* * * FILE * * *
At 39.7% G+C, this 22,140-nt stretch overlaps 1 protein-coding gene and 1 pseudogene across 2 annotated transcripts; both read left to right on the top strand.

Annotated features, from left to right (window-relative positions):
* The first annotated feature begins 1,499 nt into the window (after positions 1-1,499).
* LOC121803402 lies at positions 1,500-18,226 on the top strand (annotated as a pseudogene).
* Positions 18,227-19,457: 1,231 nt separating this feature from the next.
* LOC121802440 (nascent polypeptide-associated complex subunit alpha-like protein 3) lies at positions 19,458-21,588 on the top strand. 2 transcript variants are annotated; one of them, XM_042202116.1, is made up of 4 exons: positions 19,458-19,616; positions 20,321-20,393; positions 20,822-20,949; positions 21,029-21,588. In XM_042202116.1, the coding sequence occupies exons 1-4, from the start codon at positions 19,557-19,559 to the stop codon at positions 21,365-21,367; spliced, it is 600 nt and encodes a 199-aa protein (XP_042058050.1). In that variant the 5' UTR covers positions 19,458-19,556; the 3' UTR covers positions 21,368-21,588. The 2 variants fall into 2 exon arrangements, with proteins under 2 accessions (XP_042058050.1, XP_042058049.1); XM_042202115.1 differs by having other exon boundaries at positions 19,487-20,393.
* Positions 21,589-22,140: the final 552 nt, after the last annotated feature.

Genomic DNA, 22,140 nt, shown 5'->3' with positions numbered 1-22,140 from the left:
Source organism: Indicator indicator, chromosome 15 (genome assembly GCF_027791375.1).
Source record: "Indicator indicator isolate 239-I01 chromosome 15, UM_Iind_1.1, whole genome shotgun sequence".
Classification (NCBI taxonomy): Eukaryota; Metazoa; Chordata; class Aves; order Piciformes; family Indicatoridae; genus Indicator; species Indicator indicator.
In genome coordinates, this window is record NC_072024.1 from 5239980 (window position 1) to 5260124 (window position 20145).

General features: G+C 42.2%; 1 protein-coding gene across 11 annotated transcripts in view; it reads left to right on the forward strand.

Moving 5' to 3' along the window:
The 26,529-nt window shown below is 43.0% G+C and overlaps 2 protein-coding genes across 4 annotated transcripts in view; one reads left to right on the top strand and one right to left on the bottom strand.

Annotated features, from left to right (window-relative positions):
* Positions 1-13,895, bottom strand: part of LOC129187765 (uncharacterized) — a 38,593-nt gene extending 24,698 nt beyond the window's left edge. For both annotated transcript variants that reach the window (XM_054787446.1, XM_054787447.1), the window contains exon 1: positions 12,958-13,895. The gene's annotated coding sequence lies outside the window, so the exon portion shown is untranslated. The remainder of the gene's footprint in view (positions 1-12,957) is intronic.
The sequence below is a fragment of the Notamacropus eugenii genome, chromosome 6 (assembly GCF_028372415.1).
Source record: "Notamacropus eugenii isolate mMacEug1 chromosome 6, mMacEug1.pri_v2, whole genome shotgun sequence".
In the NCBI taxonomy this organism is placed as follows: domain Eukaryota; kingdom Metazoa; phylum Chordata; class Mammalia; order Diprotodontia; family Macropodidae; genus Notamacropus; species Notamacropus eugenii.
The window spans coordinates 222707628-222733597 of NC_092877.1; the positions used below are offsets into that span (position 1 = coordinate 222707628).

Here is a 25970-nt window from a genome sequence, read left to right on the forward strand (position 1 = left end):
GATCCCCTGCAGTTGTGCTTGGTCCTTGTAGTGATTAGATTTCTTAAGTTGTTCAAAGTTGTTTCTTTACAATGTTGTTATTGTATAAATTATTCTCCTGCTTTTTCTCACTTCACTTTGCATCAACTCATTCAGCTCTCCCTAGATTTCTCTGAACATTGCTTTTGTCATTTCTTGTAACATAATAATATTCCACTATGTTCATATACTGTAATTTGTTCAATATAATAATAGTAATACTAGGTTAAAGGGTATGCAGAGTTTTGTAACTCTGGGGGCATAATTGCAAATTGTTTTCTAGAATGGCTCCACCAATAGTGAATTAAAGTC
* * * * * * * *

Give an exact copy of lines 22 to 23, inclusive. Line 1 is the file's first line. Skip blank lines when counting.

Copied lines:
Here is a 25970-nt window from a genome sequence, read left to right on the forward strand (position 1 = left end):
GATCCCCTGCAGTTGTGCTTGGTCCTTGTAGTGATTAGATTTCTTAAGTTGTTCAAAGTTGTTTCTTTACAATGTTGTTATTGTATAAATTATTCTCCTGCTTTTTCTCACTTCACTTTGCATCAACTCATTCAGCTCTCCCTAGATTTCTCTGAACATTGCTTTTGTCATTTCTTGTAACATAATAATATTCCACTATGTTCATATACTGTAATTTGTTCAATATAATAATAGTAATACTAGGTTAAAGGGTATGCAGAGTTTTGTAACTCTGGGGGCATAATTGCAAATTGTTTTCTAGAATGGCTCCACCAATAGTGAATTAAAGTC